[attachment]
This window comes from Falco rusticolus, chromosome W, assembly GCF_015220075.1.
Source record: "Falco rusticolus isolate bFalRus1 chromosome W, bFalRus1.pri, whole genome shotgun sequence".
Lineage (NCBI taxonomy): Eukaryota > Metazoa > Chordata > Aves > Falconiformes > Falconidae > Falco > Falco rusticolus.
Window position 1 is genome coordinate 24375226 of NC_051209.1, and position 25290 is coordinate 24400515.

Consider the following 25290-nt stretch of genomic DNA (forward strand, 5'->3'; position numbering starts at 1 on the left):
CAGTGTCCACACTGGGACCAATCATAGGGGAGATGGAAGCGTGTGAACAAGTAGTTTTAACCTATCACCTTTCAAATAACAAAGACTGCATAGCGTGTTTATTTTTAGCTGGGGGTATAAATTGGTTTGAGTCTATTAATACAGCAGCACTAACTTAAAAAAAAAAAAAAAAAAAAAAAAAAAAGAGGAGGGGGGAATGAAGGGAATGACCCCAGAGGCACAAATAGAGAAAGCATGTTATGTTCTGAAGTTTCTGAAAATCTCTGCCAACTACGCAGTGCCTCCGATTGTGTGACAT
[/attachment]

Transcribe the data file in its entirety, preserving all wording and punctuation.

This window comes from Falco rusticolus, chromosome W, assembly GCF_015220075.1.
Source record: "Falco rusticolus isolate bFalRus1 chromosome W, bFalRus1.pri, whole genome shotgun sequence".
Lineage (NCBI taxonomy): Eukaryota > Metazoa > Chordata > Aves > Falconiformes > Falconidae > Falco > Falco rusticolus.
Window position 1 is genome coordinate 24375226 of NC_051209.1, and position 25290 is coordinate 24400515.

Consider the following 25290-nt stretch of genomic DNA (forward strand, 5'->3'; position numbering starts at 1 on the left):
CAGTGTCCACACTGGGACCAATCATAGGGGAGATGGAAGCGTGTGAACAAGTAGTTTTAACCTATCACCTTTCAAATAACAAAGACTGCATAGCGTGTTTATTTTTAGCTGGGGGTATAAATTGGTTTGAGTCTATTAATACAGCAGCACTAACTTAAAAAAAAAAAAAAAAAAAAAAAAAAAAGAGGAGGGGGGAATGAAGGGAATGACCCCAGAGGCACAAATAGAGAAAGCATGTTATGTTCTGAAGTTTCTGAAAATCTCTGCCAACTACGCAGTGCCTCCGATTGTGTGACAT